Naturally, the Reuters article makes us grasp for a quick fix. There have been calls for these adoptive children and their families to be monitored, along with a system of checks and balances. Disrupting an adoption to find a child a new home can be successful for both the original adoptive family, the child, and the new family, and the legal mechanism is often the same one that is used by families in the Reuters article: the power of attorney. But how can we protect children from the abuse of that power?
Here is what I think we should be talking about: many, maybe even most, adoptive parents are not really prepared for the ramifications of parenting a child who begins life in an institution or orphanage. We are ill equipped to handle reactive attachment disorder, fetal alcohol syndrome, or violent, self-injurious children. My husband and I, for example, had no education on the subject before we brought our 8-month-old daughter home a decade ago from Siberia. I’m told that in most states, things have changed, and adoptive parents must take workshops or read up on the issues, but I know how I felt about what little I had read. I’m pretty sure most of us truly believe that with enough love, the hurt will subside. That enough care, nurture, food and toys will erase the past.
We can’t and they don’t. Adopting a child from these circumstances is rarely an easy road. If parents are lucky, as I have been, we find the resources, resilience and love we need.
The one good thing that could emerge from the tragedies described in the Reuters article is a societal effort to be more involved in the lives of families with children adopted from abroad. Those of us who are floundering need more understanding, support and dialogue about what our parenting experience is like. We need to be better understood and to feel less judged. While everybody talks about adoption agencies adding more robust post-adoption services, more needs to be done. Ideally, those who work, teach and care for young children — from teachers to pediatricians to therapists — should be educated about institutionalized children who are adopted. They should be trained to recognize and treat their symptoms. In my case, if we had professionals around us who understood reactive attachment disorder, we would have caught Julia’s maladies earlier.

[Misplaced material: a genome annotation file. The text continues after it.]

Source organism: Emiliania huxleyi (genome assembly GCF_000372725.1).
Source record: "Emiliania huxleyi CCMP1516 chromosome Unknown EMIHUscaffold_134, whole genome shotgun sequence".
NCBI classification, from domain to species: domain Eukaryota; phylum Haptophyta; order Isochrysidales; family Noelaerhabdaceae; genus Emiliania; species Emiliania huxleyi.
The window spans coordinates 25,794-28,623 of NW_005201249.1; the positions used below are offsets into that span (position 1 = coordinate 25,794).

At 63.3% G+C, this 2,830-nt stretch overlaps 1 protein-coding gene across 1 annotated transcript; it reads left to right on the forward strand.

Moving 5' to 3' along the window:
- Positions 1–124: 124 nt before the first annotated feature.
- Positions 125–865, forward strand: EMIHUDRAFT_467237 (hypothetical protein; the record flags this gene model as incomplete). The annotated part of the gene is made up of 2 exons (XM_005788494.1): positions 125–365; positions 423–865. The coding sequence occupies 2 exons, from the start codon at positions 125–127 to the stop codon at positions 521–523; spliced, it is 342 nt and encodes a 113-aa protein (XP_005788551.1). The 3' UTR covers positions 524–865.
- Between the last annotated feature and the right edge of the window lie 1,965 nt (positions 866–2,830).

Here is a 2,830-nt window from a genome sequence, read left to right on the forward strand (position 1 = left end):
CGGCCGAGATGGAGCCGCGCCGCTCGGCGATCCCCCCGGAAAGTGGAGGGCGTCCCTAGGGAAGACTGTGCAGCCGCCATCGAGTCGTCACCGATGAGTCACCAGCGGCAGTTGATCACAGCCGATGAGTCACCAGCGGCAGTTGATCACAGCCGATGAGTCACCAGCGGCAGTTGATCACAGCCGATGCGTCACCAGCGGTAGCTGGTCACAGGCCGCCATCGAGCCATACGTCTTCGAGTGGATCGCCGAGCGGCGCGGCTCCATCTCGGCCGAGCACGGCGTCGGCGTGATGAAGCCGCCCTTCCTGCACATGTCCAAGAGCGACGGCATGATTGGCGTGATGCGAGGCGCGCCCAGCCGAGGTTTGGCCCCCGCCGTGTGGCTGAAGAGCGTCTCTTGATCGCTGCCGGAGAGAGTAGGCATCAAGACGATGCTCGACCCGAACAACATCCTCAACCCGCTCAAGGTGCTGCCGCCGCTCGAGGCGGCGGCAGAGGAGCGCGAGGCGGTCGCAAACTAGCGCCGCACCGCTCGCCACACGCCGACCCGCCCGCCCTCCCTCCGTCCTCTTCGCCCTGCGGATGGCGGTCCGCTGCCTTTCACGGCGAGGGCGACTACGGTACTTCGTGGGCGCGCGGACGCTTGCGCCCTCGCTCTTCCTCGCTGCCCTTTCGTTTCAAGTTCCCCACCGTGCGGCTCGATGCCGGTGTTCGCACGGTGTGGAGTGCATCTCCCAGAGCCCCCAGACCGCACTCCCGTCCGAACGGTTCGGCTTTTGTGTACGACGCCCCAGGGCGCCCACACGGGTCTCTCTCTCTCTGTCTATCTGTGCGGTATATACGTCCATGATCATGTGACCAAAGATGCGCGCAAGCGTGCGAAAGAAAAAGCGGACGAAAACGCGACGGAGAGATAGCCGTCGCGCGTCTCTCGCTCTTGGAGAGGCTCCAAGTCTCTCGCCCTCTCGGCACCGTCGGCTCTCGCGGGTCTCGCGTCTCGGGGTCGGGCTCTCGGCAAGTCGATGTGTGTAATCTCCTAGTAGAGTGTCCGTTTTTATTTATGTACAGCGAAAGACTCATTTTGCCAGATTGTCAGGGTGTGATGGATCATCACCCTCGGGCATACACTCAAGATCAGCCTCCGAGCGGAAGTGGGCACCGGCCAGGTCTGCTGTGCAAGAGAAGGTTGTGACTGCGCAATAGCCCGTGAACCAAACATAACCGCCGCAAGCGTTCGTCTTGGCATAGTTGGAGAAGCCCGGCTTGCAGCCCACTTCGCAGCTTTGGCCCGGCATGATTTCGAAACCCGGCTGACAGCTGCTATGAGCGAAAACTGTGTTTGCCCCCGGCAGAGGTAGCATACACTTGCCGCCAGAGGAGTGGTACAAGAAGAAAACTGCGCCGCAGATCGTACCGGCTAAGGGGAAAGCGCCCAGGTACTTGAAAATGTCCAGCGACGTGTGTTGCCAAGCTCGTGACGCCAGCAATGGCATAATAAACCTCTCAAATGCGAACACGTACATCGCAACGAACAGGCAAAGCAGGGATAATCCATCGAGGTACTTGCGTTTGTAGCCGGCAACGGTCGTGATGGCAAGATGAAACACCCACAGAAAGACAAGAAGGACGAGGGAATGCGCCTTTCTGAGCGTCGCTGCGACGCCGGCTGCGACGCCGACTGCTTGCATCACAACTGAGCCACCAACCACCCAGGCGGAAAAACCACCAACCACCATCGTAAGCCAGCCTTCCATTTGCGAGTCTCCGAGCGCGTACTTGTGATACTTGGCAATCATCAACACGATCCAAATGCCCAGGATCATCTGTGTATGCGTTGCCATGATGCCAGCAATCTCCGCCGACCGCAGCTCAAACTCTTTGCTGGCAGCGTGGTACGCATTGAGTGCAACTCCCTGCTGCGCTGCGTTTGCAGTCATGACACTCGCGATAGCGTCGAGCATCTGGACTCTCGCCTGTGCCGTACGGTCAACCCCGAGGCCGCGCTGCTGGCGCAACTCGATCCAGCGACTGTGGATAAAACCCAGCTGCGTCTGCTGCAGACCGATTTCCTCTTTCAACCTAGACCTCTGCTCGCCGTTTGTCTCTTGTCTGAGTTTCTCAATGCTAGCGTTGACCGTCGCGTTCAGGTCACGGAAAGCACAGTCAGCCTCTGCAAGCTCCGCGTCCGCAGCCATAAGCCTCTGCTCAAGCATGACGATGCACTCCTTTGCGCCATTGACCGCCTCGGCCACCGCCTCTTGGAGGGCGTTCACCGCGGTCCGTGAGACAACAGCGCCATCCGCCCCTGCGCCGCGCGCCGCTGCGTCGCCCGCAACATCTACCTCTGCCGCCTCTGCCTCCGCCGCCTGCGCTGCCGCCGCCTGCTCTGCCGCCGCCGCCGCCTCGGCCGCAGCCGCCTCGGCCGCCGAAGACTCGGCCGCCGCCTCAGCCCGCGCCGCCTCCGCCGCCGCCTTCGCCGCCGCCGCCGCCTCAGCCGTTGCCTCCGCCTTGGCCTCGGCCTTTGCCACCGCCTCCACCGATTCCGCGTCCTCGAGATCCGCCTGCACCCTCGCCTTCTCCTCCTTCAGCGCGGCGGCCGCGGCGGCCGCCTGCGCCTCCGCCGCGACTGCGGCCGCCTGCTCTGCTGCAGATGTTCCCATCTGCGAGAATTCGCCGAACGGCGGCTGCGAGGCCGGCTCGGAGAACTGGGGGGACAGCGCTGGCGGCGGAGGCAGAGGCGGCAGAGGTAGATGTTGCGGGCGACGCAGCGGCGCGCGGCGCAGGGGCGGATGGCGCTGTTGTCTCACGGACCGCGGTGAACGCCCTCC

I get e-mails all the time from parents of children adopted from abroad who are struggling. What they always tell me is that they feel comfort knowing they are not alone.
Tina Traster is the author of "Rescuing Julia Twice: A Mother's Tale of Russian Adoption and Overcoming Reactive Attachment Disorder" (Chicago Review Press). Her website, an archive for information on Reactive Attachment Disorder, is www.juliaandme.com. Traster, an award-winning journalist, has written on international adoption for the New York Times, New York Post, Huffington Post, The Daily Beast, Inside Magazine, Adoptive Families Magazine, and for many blogs and literary journals. Purchase her book on Amazon. Traster and her family are the subject of a short film on Russian adoption called "Raising Julia"